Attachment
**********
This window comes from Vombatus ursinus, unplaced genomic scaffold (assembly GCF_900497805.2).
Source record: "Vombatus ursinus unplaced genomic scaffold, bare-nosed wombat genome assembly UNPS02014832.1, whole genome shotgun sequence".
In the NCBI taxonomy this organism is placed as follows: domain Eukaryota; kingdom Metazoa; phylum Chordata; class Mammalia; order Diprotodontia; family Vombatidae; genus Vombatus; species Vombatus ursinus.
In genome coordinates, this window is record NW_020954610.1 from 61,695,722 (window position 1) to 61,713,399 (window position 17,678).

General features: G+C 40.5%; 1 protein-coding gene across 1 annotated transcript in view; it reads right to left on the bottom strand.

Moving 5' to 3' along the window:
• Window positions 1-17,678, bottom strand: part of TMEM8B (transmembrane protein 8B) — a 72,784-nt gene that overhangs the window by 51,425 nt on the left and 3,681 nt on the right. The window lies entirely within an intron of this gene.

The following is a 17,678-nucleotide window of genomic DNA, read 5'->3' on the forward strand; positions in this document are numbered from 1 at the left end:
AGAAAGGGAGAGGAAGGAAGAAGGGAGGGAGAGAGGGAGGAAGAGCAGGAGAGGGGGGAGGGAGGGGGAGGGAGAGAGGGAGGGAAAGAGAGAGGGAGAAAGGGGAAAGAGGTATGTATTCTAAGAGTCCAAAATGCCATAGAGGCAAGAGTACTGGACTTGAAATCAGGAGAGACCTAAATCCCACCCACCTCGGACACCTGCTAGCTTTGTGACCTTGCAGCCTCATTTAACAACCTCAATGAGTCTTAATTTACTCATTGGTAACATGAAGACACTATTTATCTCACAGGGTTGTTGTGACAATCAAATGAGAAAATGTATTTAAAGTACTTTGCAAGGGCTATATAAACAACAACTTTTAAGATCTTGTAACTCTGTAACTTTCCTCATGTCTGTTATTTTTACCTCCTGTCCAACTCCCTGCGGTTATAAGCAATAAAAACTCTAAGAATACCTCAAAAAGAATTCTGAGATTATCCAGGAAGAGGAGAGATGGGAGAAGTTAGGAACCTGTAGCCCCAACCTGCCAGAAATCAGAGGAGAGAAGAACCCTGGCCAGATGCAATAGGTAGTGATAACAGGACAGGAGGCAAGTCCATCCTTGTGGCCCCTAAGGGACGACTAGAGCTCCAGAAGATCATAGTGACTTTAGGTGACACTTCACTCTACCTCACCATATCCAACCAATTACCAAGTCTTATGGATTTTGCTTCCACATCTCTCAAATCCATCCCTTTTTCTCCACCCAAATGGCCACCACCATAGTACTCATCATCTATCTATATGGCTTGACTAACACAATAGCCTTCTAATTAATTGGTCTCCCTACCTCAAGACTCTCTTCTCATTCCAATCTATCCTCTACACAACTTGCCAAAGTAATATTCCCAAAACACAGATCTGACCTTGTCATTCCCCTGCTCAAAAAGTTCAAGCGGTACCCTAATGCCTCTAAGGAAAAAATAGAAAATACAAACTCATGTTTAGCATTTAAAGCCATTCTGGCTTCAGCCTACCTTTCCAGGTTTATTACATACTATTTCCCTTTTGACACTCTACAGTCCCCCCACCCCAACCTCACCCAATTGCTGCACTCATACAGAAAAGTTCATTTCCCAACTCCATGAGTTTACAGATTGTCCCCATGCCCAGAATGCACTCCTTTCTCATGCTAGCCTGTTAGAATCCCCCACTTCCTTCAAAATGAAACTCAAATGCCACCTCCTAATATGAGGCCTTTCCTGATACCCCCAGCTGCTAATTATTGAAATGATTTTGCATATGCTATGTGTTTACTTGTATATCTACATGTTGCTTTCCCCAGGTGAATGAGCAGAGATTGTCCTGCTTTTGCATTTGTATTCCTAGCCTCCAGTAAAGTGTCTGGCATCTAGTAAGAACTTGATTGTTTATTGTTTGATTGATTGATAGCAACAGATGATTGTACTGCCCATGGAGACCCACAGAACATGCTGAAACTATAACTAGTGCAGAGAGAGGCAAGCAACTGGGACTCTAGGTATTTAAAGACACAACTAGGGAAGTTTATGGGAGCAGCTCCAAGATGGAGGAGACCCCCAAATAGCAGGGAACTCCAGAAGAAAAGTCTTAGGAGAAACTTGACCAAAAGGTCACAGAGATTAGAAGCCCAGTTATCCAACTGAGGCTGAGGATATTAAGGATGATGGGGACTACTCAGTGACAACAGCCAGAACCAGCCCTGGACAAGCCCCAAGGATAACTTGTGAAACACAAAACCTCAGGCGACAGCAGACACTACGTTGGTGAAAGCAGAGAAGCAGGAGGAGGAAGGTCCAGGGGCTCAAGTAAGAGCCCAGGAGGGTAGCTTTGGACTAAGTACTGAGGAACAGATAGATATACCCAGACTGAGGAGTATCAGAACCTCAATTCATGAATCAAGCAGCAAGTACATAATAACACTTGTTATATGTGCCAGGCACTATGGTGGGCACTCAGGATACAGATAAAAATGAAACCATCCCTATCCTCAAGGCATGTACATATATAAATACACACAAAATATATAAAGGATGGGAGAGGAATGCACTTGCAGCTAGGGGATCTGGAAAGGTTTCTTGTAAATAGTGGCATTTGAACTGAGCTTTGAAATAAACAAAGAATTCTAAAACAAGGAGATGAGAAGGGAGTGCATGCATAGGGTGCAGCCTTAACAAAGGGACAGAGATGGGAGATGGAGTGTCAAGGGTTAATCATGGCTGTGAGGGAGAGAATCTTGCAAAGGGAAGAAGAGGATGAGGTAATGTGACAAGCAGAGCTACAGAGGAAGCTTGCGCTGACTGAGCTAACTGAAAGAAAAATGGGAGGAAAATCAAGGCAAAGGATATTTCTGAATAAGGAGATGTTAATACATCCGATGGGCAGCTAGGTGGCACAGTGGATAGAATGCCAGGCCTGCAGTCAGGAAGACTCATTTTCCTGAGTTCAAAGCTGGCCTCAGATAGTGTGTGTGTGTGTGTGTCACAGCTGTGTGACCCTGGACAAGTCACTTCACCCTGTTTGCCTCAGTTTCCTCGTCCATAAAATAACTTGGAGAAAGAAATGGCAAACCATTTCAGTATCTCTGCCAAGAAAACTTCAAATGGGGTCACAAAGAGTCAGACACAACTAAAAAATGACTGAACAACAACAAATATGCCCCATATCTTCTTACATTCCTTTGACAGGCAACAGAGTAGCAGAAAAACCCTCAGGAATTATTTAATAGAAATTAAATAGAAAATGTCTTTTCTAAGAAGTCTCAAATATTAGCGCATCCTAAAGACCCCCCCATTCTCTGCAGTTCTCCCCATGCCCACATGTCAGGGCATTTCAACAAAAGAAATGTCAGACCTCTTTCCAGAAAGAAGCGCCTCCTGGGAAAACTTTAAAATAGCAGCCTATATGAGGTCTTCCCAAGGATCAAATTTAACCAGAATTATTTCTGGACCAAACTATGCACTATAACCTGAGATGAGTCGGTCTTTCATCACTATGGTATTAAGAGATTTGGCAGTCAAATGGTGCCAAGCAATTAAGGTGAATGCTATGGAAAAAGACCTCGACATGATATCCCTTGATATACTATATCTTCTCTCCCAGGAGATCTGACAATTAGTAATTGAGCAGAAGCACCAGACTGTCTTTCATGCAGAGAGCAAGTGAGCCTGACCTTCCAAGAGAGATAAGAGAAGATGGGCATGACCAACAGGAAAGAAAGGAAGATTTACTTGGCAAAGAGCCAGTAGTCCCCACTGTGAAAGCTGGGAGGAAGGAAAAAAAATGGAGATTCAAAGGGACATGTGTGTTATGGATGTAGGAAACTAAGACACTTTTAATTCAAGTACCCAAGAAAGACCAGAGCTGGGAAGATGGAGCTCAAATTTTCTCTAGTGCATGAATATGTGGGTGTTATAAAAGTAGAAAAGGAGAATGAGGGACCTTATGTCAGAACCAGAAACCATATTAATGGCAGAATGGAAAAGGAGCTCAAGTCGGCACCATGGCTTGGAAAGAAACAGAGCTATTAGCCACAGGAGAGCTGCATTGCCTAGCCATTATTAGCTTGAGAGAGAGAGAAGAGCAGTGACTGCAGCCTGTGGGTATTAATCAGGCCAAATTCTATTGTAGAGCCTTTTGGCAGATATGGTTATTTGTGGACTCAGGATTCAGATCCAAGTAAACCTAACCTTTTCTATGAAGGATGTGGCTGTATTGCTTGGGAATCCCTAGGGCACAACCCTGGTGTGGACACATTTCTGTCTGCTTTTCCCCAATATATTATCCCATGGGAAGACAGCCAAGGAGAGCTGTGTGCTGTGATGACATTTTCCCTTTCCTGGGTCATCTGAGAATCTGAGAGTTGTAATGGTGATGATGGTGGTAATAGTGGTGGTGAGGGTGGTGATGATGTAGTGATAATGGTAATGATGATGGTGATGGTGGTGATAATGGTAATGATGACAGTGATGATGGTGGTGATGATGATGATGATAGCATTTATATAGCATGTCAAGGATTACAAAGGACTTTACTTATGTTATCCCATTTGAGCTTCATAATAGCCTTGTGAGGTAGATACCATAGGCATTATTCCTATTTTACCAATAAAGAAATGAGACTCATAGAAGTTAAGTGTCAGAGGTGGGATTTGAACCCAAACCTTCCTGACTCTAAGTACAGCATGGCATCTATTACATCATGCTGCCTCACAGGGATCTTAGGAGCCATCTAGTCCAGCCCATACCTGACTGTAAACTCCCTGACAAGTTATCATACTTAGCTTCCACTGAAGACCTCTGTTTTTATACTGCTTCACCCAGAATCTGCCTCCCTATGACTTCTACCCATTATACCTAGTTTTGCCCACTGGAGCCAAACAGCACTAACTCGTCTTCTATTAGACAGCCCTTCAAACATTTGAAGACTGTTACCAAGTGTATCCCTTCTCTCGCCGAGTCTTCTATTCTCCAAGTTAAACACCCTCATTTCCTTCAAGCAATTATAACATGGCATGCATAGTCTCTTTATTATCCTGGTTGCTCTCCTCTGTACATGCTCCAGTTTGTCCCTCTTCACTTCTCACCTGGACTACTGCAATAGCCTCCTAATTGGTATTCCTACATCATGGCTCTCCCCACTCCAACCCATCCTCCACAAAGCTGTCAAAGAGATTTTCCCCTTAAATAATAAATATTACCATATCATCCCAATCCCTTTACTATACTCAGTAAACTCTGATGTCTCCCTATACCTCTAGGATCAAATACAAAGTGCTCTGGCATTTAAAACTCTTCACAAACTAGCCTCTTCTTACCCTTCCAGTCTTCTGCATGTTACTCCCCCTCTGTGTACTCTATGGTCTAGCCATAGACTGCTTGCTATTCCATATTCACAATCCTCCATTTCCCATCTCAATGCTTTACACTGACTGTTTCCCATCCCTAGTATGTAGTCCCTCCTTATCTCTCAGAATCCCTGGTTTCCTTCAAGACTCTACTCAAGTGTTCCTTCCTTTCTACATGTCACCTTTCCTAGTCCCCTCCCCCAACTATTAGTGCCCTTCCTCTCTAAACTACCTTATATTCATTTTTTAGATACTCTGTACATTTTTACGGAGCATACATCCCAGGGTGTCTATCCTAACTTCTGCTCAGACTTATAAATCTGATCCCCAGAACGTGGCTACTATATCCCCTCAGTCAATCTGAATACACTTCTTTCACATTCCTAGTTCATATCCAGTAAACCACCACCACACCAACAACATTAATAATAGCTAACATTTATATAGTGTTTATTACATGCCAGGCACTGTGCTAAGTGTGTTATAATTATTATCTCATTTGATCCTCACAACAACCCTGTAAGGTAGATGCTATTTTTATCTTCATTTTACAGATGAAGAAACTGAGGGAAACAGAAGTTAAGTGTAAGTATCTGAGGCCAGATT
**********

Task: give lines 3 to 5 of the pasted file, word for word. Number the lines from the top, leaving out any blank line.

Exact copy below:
In the NCBI taxonomy this organism is placed as follows: domain Eukaryota; kingdom Metazoa; phylum Chordata; class Mammalia; order Diprotodontia; family Vombatidae; genus Vombatus; species Vombatus ursinus.
In genome coordinates, this window is record NW_020954610.1 from 61,695,722 (window position 1) to 61,713,399 (window position 17,678).

General features: G+C 40.5%; 1 protein-coding gene across 1 annotated transcript in view; it reads right to left on the bottom strand.